Should I Eat Meat? Finding Personal Harmony of Health & Ahimsa

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The Classical View

The Yogic principle of Ahimsa says do no harm to others or to the self. Loosely translated, it means, no killing, no torture and no abuse. It also is the premise for why many Yogis refrain from eating animal products, and prompts the asking of the question: must Yogis go vegan? The results of this controversial question remain mixed, and the only certainty on this issue is uncertainty.

Yogi and yoga teacher Sarah Lowenstein of Denver, CO considers it her obligation. She is an outspoken advocate for animal rights and emphasizes compassion between all beings in her teachings.

“I became a vegetarian (or Pescatarian) at the age of 5 after my grandfather made the connection for me between the cow and the burger I was eating. I have now been a vegan since 2004!”

She says with enthusiasm. That’s ten years without eating any animal products. She says she’s never felt healthier.

Modern Interpretations

But other stories have different conclusions. Yogi Karen Macklen went ten years as a vegetarian when she developed health problems. In a forum article, she reluctantly began to put meat back into her diet at the urging of her yoga teacher, who was also an Ayurvedic doctor. Macklen remains an active Yoga practitioner as well as a yoga topic writer whose work has appeared in journals and publications.

For years, Yoga practitioners around the world have discussed the topic again and again. The results of every deep-dive into the subject were mixed. In 2008, a popular journal article revealed that some of the world most-respected Yoga teachers couldn’t keep to a vegan diet.  Among the teachers interviewed was the world-renowned yoga instructor Ana Forrest, who said the vegan diet made her sick again and again. Forrest now says she easts small amounts of meat and makes a point in her Yoga practice to honor the animals she eats.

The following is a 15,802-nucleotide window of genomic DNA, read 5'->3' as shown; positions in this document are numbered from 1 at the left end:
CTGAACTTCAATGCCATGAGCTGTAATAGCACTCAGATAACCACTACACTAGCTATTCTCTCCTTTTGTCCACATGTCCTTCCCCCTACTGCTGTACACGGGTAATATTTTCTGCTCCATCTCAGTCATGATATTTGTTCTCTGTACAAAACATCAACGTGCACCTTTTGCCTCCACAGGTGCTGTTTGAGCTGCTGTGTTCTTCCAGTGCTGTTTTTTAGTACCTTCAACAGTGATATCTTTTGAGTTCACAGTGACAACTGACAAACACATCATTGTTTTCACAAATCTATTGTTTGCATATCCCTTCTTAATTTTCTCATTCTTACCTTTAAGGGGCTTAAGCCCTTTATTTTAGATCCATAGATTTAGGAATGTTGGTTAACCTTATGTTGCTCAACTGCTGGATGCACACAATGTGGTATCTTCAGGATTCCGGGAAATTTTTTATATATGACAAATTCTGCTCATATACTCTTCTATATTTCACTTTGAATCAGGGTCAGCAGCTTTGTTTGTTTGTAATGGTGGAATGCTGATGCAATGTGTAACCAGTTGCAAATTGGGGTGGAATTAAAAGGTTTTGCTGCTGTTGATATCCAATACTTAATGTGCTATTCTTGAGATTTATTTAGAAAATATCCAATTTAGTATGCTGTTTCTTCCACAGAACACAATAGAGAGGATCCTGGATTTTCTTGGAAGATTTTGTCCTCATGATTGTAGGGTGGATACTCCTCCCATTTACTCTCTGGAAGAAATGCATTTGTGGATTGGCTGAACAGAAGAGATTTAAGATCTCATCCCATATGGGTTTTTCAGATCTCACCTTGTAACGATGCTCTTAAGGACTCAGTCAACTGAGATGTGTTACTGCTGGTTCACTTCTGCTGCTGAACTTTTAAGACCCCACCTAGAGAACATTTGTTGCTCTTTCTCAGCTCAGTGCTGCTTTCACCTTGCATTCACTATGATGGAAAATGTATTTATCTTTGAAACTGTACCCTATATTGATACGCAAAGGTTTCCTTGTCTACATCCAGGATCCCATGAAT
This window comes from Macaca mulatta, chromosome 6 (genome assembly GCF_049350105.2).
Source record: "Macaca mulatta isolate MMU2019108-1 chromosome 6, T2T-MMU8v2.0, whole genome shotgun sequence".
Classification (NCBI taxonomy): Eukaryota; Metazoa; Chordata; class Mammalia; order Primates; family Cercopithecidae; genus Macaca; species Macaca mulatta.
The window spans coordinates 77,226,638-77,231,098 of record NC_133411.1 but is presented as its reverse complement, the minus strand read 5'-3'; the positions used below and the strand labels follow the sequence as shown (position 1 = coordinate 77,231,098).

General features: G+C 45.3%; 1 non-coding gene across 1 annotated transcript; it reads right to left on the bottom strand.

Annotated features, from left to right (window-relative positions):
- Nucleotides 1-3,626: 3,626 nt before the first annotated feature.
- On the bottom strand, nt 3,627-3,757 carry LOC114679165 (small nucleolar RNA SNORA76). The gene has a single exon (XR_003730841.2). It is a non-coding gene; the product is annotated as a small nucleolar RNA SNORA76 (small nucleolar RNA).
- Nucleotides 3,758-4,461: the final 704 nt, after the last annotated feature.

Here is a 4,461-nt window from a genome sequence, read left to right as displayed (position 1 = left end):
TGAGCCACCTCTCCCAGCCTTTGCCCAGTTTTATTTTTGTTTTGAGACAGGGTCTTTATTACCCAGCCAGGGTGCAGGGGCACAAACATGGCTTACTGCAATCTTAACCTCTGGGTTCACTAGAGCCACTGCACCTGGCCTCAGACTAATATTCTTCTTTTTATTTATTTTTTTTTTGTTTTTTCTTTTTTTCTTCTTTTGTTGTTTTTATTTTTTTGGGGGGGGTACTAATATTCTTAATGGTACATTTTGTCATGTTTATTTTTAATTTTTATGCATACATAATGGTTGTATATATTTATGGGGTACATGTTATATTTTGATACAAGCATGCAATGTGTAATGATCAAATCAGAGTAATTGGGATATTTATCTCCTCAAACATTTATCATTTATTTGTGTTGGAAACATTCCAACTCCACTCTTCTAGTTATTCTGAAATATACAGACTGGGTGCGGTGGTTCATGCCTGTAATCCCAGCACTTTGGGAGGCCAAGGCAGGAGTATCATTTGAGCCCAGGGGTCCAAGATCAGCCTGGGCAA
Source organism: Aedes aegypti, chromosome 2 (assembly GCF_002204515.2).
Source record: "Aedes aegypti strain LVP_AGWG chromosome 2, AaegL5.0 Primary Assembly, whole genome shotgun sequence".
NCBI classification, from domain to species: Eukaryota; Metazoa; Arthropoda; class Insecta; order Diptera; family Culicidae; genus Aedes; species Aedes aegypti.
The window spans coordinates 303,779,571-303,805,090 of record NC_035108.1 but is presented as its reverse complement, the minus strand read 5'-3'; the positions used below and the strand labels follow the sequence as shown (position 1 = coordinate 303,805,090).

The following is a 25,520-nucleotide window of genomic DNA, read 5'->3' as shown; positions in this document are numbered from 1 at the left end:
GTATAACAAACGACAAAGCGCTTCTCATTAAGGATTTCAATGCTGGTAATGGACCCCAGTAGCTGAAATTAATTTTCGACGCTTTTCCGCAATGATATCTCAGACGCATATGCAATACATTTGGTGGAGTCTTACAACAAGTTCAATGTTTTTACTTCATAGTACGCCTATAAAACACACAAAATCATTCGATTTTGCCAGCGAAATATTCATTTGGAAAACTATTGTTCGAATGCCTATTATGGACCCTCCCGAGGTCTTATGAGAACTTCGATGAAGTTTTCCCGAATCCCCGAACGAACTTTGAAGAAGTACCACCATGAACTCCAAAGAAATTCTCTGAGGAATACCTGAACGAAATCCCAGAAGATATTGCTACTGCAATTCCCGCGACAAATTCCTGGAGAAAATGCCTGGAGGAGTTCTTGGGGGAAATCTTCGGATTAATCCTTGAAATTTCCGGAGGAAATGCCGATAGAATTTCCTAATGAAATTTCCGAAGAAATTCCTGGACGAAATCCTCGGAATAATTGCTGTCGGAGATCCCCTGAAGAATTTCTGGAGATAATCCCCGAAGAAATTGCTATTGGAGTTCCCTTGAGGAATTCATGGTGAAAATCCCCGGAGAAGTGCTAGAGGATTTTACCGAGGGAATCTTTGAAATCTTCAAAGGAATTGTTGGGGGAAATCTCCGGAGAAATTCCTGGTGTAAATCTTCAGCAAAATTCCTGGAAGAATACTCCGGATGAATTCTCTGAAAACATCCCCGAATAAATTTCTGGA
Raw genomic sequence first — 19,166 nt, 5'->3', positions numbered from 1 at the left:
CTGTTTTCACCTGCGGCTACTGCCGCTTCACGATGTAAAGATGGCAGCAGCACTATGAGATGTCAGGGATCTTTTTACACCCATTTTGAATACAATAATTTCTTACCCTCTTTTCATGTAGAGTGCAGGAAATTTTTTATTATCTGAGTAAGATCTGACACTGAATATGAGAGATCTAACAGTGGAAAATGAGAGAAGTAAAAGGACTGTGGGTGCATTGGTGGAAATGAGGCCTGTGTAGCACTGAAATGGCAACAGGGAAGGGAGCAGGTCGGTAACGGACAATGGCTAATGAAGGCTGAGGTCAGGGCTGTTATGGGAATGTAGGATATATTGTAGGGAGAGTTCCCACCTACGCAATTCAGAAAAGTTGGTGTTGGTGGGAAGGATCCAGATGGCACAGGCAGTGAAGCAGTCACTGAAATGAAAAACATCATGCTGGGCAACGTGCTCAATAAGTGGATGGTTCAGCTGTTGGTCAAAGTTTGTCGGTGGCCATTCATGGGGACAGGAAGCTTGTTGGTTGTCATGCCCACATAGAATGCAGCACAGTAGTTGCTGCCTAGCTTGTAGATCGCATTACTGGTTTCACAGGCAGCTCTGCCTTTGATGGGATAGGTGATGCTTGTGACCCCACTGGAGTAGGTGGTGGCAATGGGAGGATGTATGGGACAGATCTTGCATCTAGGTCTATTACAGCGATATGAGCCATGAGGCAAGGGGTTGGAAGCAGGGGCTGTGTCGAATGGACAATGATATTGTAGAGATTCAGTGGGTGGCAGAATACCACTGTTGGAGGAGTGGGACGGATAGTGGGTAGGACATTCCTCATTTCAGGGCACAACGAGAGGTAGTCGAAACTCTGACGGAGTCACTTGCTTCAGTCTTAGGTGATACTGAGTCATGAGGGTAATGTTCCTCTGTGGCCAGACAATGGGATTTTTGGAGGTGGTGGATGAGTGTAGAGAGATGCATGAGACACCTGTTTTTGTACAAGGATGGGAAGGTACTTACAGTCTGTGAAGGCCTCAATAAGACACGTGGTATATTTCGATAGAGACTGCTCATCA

Ahimsa

The vegan question doesn’t seem to get a decisive answer from the yoga community. Ahimsa may prove to be a relative term when it comes to human diets, since Ahimsa also says not to harm ourselves any more than we should harm others.

Realizing ahimsa may hinge on the practice of Brahmacharyra, or moderation. All of the yogis who brought meat back to their diet eat in careful moderation indeed. And if most people ate only small amounts of meat, the abusive acts of factory farming for meat production could be eliminated and organic, naturally-fed meat could become the new norm.

 

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About Vincent Gerbino

Vincent Gerbino is a YogaFit™ Certified Yoga Teacher. “Yoga isn’t what I do, it is who I am.” Yoga completely changed my life for the better. Soon after I started my own practice, I said to myself that I had to eventually become a teacher so I could give to the world what Yoga gave to me. In 2006, Vincent began teaching Yoga, five years after he began his own practice. Vincent is also a trained barefoot runner, a co-organizer of the Boulder Barefoot Running Club, and enjoys bicycling, rollerblading and hiking. http://gaiayogaofcolorado.blogspot.co.nz/

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